Captain Charles Moore, the man who discovered the swirling vortex of plastic trash widely known as the Great Pacific Garbage Patch, will once again sail to one of the most polluted areas of the world – the North Pacific Central Gyre.
Moore and the Algalita Marine Research Institute have assembled a highly qualified team of scientists who will live amid the debris for 30 days and study the region, beginning in July.
The ultimate goal is to evaluate long-term trends and changes in the Gyre by merging data collected over the past 15 years with new 2014 data.
The persistence and increasing quantity of plastic debris, including new arrivals from the Japanese tsunami, have created artificial habitats in the North Pacific Gyre – essentially building “plastic reefs” where sea creatures have made their homes.
How have the marine ecosystems impacted the area since Algalita’s first expedition 15 years ago? What have they done to the various species that live there? How are toxic contaminants from plastic transferred to marine life, and what are the consequences for human health?
Algalita’s researchers will investigate the area to find answers. This voyage will result in new and repeat monitoring data needed to make scientific conclusions about the scope and effects of plastic marine pollution.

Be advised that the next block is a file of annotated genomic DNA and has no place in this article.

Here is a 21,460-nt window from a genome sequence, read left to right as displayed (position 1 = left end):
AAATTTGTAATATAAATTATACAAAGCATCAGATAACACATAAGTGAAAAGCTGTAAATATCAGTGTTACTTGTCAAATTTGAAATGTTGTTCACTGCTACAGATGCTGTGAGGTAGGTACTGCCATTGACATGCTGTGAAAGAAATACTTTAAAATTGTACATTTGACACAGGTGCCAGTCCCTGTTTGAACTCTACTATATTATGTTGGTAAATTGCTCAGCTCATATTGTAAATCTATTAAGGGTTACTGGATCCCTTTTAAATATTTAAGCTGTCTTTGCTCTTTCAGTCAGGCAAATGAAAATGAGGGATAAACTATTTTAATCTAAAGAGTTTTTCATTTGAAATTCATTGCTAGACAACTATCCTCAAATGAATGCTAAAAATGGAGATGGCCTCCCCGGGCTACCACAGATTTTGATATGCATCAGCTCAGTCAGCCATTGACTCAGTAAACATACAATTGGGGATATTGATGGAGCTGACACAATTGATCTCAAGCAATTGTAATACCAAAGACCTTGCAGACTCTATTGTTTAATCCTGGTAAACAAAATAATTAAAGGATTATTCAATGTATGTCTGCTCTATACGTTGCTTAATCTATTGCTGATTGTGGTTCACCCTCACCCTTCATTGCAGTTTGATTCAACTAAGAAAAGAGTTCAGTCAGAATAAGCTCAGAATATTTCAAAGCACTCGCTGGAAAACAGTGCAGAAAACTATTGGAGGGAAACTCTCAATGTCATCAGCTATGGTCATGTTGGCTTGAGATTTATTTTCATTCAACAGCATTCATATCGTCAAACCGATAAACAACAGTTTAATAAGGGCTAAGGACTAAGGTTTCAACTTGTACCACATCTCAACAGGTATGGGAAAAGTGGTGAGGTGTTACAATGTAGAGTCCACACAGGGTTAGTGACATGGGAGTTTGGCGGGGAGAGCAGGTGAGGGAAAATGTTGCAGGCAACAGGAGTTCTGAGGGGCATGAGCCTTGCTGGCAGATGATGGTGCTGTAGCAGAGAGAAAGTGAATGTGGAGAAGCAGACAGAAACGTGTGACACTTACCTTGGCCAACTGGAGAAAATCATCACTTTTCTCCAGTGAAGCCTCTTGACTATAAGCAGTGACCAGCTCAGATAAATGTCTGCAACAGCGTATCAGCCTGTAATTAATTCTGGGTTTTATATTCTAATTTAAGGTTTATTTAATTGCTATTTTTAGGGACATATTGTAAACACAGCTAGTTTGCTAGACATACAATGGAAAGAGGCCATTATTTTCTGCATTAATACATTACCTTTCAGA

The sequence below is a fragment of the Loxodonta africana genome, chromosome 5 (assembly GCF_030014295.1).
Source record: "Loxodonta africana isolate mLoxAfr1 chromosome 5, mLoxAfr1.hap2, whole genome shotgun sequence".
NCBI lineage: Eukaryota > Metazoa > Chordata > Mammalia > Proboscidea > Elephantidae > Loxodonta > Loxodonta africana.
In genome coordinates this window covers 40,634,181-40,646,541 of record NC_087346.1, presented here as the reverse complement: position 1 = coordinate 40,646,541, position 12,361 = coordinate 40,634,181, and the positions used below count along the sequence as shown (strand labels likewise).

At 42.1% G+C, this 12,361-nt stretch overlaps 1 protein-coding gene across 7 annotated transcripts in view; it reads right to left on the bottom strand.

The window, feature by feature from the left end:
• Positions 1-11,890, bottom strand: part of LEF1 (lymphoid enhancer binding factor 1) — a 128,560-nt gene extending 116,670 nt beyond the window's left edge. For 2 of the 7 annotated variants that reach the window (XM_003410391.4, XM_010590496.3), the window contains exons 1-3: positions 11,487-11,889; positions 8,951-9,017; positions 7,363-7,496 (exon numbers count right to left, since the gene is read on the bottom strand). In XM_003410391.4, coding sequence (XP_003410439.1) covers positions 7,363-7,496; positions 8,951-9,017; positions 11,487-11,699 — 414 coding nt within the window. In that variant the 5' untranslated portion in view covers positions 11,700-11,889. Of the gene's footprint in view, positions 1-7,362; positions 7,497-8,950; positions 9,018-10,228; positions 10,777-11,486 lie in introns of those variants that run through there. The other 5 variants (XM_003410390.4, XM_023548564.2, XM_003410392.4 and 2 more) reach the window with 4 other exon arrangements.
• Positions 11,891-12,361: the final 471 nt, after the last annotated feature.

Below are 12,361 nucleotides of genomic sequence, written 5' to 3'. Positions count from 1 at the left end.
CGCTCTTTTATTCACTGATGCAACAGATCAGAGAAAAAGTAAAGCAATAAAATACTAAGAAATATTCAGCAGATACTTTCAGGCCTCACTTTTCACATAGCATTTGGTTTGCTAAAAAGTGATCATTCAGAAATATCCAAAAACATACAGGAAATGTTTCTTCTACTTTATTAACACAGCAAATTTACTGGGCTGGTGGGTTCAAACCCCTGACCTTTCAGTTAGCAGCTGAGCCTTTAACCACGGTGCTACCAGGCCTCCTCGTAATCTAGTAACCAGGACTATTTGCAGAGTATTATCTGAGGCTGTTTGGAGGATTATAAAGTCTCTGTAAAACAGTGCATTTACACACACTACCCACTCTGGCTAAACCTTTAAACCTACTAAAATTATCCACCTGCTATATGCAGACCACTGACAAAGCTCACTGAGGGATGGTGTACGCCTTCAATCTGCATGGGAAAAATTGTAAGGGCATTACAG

Since 1999, Algalita has conducted eight research expeditions and produced the longest-running data set for the region.
The organisation, which has participated in similar expeditions in the North and South Atlantic Gyres,
South Pacific Gyre, Indian Ocean Gyre and in Antarctic waters, was the first to develop a standard methodology for sampling and analysing micro-plastic debris from the ocean.
The expedition will also launch the latest live Ship-2-Shore educational program, which uses satellite communications systems to connect students with researchers at sea.
The Algalita Marine Research Institute is a nonprofit organisation committed to solving the plastic pollution crisis in our oceans. In 1997, our founder, Captain Charles Moore, discovered an area of plastic debris in the North Pacific Ocean known by many as the Great Pacific Garbage Patch.
Since then, the Long Beach, CA-based organisation has been studying the devastating impact of plastic on our oceans and educating the public.
To date, Algalita has collected and analysed more than 1114 plastic debris samples from five oceans. The organisation reaches thousands of students worldwide every year.
For more information visit: www.algalita.org